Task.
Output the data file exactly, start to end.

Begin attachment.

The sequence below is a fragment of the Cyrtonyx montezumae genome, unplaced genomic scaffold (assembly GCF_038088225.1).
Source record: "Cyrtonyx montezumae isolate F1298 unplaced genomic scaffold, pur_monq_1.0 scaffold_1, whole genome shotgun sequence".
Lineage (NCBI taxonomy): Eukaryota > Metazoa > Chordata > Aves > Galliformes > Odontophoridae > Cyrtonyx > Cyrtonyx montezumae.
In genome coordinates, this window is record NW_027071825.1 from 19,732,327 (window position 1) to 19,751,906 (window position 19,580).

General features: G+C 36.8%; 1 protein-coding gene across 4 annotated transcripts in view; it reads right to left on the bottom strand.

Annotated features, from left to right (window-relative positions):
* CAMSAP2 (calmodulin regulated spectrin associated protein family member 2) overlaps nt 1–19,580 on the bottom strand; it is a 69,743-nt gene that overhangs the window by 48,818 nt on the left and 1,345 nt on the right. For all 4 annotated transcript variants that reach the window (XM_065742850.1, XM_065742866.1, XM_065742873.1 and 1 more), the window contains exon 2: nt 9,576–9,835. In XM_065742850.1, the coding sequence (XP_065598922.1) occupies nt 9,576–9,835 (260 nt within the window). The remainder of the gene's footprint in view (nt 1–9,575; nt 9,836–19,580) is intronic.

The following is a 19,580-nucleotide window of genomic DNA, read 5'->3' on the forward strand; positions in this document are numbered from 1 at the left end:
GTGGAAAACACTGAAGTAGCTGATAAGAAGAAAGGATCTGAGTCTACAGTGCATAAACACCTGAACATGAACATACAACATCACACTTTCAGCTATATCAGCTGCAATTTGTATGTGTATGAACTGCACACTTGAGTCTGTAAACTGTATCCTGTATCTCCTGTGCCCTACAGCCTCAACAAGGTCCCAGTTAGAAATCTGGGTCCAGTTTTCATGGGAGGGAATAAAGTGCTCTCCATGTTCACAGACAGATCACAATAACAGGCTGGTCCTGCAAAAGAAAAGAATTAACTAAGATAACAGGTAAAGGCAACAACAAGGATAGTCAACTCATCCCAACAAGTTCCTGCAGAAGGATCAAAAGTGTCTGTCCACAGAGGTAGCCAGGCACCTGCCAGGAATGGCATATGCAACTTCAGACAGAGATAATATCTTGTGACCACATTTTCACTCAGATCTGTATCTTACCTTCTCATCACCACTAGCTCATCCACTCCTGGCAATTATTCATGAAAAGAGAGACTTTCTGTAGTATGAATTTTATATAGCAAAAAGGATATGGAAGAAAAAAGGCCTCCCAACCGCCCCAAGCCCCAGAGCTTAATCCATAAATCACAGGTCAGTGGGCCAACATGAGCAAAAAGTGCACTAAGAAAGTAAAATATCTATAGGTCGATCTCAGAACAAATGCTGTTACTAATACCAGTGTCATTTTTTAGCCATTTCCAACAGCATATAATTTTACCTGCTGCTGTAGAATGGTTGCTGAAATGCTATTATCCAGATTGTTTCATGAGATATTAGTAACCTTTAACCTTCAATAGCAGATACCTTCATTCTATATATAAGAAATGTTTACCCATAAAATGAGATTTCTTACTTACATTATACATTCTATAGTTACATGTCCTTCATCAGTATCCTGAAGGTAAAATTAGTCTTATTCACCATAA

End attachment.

The sequence below is a fragment of the Cyrtonyx montezumae genome, unplaced genomic scaffold (assembly GCF_038088225.1).
Source record: "Cyrtonyx montezumae isolate F1298 unplaced genomic scaffold, pur_monq_1.0 scaffold_1, whole genome shotgun sequence".
Lineage (NCBI taxonomy): Eukaryota > Metazoa > Chordata > Aves > Galliformes > Odontophoridae > Cyrtonyx > Cyrtonyx montezumae.
In genome coordinates, this window is record NW_027071825.1 from 19,732,327 (window position 1) to 19,751,906 (window position 19,580).

General features: G+C 36.8%; 1 protein-coding gene across 4 annotated transcripts in view; it reads right to left on the bottom strand.

Annotated features, from left to right (window-relative positions):
* CAMSAP2 (calmodulin regulated spectrin associated protein family member 2) overlaps nt 1–19,580 on the bottom strand; it is a 69,743-nt gene that overhangs the window by 48,818 nt on the left and 1,345 nt on the right. For all 4 annotated transcript variants that reach the window (XM_065742850.1, XM_065742866.1, XM_065742873.1 and 1 more), the window contains exon 2: nt 9,576–9,835. In XM_065742850.1, the coding sequence (XP_065598922.1) occupies nt 9,576–9,835 (260 nt within the window). The remainder of the gene's footprint in view (nt 1–9,575; nt 9,836–19,580) is intronic.

The following is a 19,580-nucleotide window of genomic DNA, read 5'->3' on the forward strand; positions in this document are numbered from 1 at the left end:
GTGGAAAACACTGAAGTAGCTGATAAGAAGAAAGGATCTGAGTCTACAGTGCATAAACACCTGAACATGAACATACAACATCACACTTTCAGCTATATCAGCTGCAATTTGTATGTGTATGAACTGCACACTTGAGTCTGTAAACTGTATCCTGTATCTCCTGTGCCCTACAGCCTCAACAAGGTCCCAGTTAGAAATCTGGGTCCAGTTTTCATGGGAGGGAATAAAGTGCTCTCCATGTTCACAGACAGATCACAATAACAGGCTGGTCCTGCAAAAGAAAAGAATTAACTAAGATAACAGGTAAAGGCAACAACAAGGATAGTCAACTCATCCCAACAAGTTCCTGCAGAAGGATCAAAAGTGTCTGTCCACAGAGGTAGCCAGGCACCTGCCAGGAATGGCATATGCAACTTCAGACAGAGATAATATCTTGTGACCACATTTTCACTCAGATCTGTATCTTACCTTCTCATCACCACTAGCTCATCCACTCCTGGCAATTATTCATGAAAAGAGAGACTTTCTGTAGTATGAATTTTATATAGCAAAAAGGATATGGAAGAAAAAAGGCCTCCCAACCGCCCCAAGCCCCAGAGCTTAATCCATAAATCACAGGTCAGTGGGCCAACATGAGCAAAAAGTGCACTAAGAAAGTAAAATATCTATAGGTCGATCTCAGAACAAATGCTGTTACTAATACCAGTGTCATTTTTTAGCCATTTCCAACAGCATATAATTTTACCTGCTGCTGTAGAATGGTTGCTGAAATGCTATTATCCAGATTGTTTCATGAGATATTAGTAACCTTTAACCTTCAATAGCAGATACCTTCATTCTATATATAAGAAATGTTTACCCATAAAATGAGATTTCTTACTTACATTATACATTCTATAGTTACATGTCCTTCATCAGTATCCTGAAGGTAAAATTAGTCTTATTCACCATAA